FoRB on the Frontlines: In the face of government opposition

 In the run-up to Human Rights Day on 10 December and the 20th anniversary of the UN Declaration on Human Rights Defenders on 9 December, CSW has been speaking with HRDs across South Asia to find out what it means to be a FoRB defender in the region.

Fatima Atif is a human rights defender working in Pakistan:

“Pakistan has a population of over 210 million people, with a wide range of ethnic, religious, sectarian and tribal identities. This diversity makes Pakistan a challenging place to live, particularly for those who are in minority and have limited say and access to decision and policy-making forums.

I have worked as a human rights defender in Pakistan for 15 years. I have regularly faced bullying and online harassment for my work, as well as for being a female Hazara activist. (Editor’s Note: The Hazara are a minority community in Pakistan who adhere to the Shi’a branch of Islam).

The security situation in the country is volatile and there are multiple rival armed opposition groups fuelling armed conflict in different regions of the country. In this tug of war, only innocent citizens have been brutally killed and victimized.

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Thousands of Eritreans of all faiths and none are detained without charge or trial in Eritrea. Join us as we protest for change.

Germano Nati Gojo, an Eritrean politician, was arrested at his home by security agents as he listened to the radio on his veranda. One agent stood outside the gate. The other entered and said: “Sir, we need you on a work-related issue”. Saying nothing, Germano Nati Gojo stood up, went to change his clothes and left with them. His two younger children, then aged 16 and 12, witnessed this. The family has not seen or heard from him in 17 years, despite inquiring.

His eldest son, Yona Germano Nati, addressed the UN Human Rights Council in Geneva in March 2018.  He spoke of how his father had joined the struggle for independence of Eritrea in 1976, shared the story of his father’s enforced disappearance in September 2001, and described their poignant last meeting prior to the arrest, during which his father expressed his readiness to be jailed alongside his pro-reform colleagues who are now known collectively as the G 15.

Continue reading “Thousands of Eritreans of all faiths and none are detained without charge or trial in Eritrea. Join us as we protest for change.”

Li Heping’s Release – A Moment to Celebrate or a Continuing Case of Concern?

Li Heping’s reunion with his family on 9 May 2017 was a moment for celebration; the celebration of an innocent man’s reunion with his long-suffering family and the celebration of the end of a period of torture, interrogation and imprisonment. But the joy of Li Heping’s reunion with his family is tempered by continuing concerns for his safety, and the injustice of his situation.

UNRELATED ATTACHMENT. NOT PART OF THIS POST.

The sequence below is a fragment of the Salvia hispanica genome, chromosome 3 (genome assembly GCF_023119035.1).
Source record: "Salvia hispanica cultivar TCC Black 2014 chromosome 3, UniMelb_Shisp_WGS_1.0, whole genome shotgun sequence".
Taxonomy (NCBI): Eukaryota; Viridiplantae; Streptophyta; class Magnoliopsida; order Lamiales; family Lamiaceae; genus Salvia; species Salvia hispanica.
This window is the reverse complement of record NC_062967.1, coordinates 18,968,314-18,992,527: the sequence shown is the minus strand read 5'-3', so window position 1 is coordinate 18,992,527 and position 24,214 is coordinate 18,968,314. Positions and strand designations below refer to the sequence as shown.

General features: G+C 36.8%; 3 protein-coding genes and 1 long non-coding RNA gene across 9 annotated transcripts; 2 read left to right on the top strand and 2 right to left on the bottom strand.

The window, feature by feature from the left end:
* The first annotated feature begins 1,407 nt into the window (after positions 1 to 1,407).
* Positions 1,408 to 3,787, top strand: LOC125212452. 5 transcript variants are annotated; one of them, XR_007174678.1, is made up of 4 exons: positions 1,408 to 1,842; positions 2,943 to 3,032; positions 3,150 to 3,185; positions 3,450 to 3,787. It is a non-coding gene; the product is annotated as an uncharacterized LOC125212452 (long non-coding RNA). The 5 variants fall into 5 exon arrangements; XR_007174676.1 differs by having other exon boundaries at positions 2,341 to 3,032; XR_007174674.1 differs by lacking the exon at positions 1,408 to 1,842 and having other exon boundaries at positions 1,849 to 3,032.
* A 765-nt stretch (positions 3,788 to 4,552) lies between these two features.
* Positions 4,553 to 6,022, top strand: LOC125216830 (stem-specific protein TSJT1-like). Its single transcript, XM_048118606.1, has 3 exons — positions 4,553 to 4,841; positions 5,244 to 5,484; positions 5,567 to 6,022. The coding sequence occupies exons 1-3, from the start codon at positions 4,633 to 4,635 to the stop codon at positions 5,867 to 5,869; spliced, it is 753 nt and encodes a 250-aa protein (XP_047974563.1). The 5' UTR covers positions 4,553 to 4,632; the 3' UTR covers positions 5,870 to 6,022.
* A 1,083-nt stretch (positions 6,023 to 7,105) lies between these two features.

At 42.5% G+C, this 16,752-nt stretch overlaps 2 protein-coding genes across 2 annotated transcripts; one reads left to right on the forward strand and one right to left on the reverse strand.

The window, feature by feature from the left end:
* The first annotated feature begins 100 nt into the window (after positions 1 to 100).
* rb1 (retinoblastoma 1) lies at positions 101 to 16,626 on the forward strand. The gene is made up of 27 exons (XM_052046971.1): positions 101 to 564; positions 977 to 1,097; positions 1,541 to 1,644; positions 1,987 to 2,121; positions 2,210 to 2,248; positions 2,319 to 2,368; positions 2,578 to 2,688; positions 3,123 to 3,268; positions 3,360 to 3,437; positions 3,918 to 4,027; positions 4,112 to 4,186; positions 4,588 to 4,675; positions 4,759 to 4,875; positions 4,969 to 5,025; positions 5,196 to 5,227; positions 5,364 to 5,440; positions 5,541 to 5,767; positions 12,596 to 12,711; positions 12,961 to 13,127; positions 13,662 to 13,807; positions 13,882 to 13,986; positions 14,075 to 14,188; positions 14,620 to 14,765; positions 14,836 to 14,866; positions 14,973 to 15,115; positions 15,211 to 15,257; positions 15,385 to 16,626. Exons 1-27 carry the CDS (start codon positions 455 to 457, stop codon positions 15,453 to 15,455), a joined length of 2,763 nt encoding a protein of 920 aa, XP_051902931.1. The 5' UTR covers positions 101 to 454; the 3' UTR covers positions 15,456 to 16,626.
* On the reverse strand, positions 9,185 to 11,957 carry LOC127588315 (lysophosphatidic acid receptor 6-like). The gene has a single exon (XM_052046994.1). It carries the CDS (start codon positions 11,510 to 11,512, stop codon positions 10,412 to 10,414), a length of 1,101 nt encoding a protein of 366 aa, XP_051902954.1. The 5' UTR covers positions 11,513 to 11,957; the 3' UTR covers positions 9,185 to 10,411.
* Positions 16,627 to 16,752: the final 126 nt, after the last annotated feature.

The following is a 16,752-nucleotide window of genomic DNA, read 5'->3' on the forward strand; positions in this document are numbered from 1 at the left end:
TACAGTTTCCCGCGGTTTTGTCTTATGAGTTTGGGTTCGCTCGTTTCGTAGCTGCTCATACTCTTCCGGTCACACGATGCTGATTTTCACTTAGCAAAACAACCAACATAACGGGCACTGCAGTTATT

Who is Li Heping?

Li Heping is one of China’s most experienced and high profile human rights lawyers. He began working on sensitive cases around 2002 and is well known for defending the human rights of religious minorities, including Christians and Falun Gong practitioners, as well as activists and victims of torture.

His work on these cases led to a confrontation with the state. A Chinese security agent reportedly once told him that, in the eyes of Beijing, Li had become “more dangerous than Bin Laden”. In September 2007, Li was abducted, stripped and tortured by security forces. He then had his lawyers’ license revoked in 2009, and continued to be consistently monitored.

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Enforced Disappearance: No Answers, No Accountability

Pictured: Widows Donatilda and Adalgiza

Ten years ago I sat in a small, hot room in Trujillo, Peru with a colleague and three women each clutching a folder. They held the folders as if they contained a fortune, and we leaned forward as one by one they carefully opened their folder to show us the precious contents. There were a few old photographs and scores of documents peppered with government stamps. When they finished, each woman closed her folder, looked at us, and said “I still don’t know where he is.”

The three women were talking about their husbands, victims of enforced disappearance. Some twenty years earlier the police had taken their husbands somewhere, making assurances to their young wives that they just needed to ask them a few questions and they’d soon be home. Days, then weeks, then years went by and their husbands did not return. The women went from police station to police station, then to the prisons, the hospitals and morgues but no one could tell them where they went, or rather, where they had been taken.

As we listened to them, I watched the way they treated the folders, holding them close to their chests, caressing the documents and photos as they showed them to us. I realised why the folders were so precious t them. It was because this was all they had left of their husbands. Without them, it was as if they had never existed at all.

Torturous Hope

Enforced disappearance is one of the cruellest human rights crimes.

There is the crime against the primary victim – who has disappeared – and this is compounded by the crime committed against their families and loved ones who endure years and even decades of wondering what has happened to them.

In the vast majority of these cases, the victim has been killed but the lack of a body or even information about their fate opens the door to hope that maybe they are out there somewhere. Hope, which is something we usually view as a positive thing, is distorted into a kind of torture as their families exhaust all their resources, financial as well as physical and emotional, to try to establish what has happened.

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